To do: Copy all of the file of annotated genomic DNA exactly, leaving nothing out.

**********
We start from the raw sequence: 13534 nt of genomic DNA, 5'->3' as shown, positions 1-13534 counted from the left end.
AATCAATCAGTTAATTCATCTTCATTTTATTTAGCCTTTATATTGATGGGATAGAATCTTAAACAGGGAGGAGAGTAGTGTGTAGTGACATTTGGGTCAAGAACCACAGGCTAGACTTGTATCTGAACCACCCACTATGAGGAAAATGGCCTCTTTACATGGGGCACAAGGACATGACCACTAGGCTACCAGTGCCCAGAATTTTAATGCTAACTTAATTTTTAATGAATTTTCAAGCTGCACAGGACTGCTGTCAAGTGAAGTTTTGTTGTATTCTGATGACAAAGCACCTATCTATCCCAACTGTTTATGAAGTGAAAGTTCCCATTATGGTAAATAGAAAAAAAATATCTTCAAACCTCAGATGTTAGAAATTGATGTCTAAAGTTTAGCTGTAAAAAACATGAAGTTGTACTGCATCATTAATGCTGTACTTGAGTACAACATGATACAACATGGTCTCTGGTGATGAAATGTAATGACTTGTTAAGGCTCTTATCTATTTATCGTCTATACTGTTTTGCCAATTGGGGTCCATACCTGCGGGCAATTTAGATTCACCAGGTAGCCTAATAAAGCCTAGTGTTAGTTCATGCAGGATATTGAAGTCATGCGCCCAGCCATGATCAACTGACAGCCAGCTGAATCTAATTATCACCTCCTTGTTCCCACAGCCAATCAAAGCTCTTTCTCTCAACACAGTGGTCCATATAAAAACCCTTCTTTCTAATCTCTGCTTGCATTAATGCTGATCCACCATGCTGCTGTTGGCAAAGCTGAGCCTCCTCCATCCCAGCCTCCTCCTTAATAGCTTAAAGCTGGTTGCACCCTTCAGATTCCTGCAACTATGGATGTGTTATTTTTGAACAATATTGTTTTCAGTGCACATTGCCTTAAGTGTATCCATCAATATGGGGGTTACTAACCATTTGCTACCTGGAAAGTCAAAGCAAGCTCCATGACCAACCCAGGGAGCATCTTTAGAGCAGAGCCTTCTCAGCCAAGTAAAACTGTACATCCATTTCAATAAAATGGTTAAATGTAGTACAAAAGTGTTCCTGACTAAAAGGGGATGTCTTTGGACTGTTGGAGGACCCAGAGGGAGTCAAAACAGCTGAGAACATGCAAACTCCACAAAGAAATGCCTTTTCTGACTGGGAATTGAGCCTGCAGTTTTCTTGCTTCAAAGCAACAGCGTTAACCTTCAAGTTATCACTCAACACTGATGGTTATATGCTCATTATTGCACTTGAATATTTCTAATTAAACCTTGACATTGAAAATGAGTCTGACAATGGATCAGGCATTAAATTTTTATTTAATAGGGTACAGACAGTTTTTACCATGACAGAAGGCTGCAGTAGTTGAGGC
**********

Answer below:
We start from the raw sequence: 13534 nt of genomic DNA, 5'->3' as shown, positions 1-13534 counted from the left end.
AATCAATCAGTTAATTCATCTTCATTTTATTTAGCCTTTATATTGATGGGATAGAATCTTAAACAGGGAGGAGAGTAGTGTGTAGTGACATTTGGGTCAAGAACCACAGGCTAGACTTGTATCTGAACCACCCACTATGAGGAAAATGGCCTCTTTACATGGGGCACAAGGACATGACCACTAGGCTACCAGTGCCCAGAATTTTAATGCTAACTTAATTTTTAATGAATTTTCAAGCTGCACAGGACTGCTGTCAAGTGAAGTTTTGTTGTATTCTGATGACAAAGCACCTATCTATCCCAACTGTTTATGAAGTGAAAGTTCCCATTATGGTAAATAGAAAAAAAATATCTTCAAACCTCAGATGTTAGAAATTGATGTCTAAAGTTTAGCTGTAAAAAACATGAAGTTGTACTGCATCATTAATGCTGTACTTGAGTACAACATGATACAACATGGTCTCTGGTGATGAAATGTAATGACTTGTTAAGGCTCTTATCTATTTATCGTCTATACTGTTTTGCCAATTGGGGTCCATACCTGCGGGCAATTTAGATTCACCAGGTAGCCTAATAAAGCCTAGTGTTAGTTCATGCAGGATATTGAAGTCATGCGCCCAGCCATGATCAACTGACAGCCAGCTGAATCTAATTATCACCTCCTTGTTCCCACAGCCAATCAAAGCTCTTTCTCTCAACACAGTGGTCCATATAAAAACCCTTCTTTCTAATCTCTGCTTGCATTAATGCTGATCCACCATGCTGCTGTTGGCAAAGCTGAGCCTCCTCCATCCCAGCCTCCTCCTTAATAGCTTAAAGCTGGTTGCACCCTTCAGATTCCTGCAACTATGGATGTGTTATTTTTGAACAATATTGTTTTCAGTGCACATTGCCTTAAGTGTATCCATCAATATGGGGGTTACTAACCATTTGCTACCTGGAAAGTCAAAGCAAGCTCCATGACCAACCCAGGGAGCATCTTTAGAGCAGAGCCTTCTCAGCCAAGTAAAACTGTACATCCATTTCAATAAAATGGTTAAATGTAGTACAAAAGTGTTCCTGACTAAAAGGGGATGTCTTTGGACTGTTGGAGGACCCAGAGGGAGTCAAAACAGCTGAGAACATGCAAACTCCACAAAGAAATGCCTTTTCTGACTGGGAATTGAGCCTGCAGTTTTCTTGCTTCAAAGCAACAGCGTTAACCTTCAAGTTATCACTCAACACTGATGGTTATATGCTCATTATTGCACTTGAATATTTCTAATTAAACCTTGACATTGAAAATGAGTCTGACAATGGATCAGGCATTAAATTTTTATTTAATAGGGTACAGACAGTTTTTACCATGACAGAAGGCTGCAGTAGTTGAGGC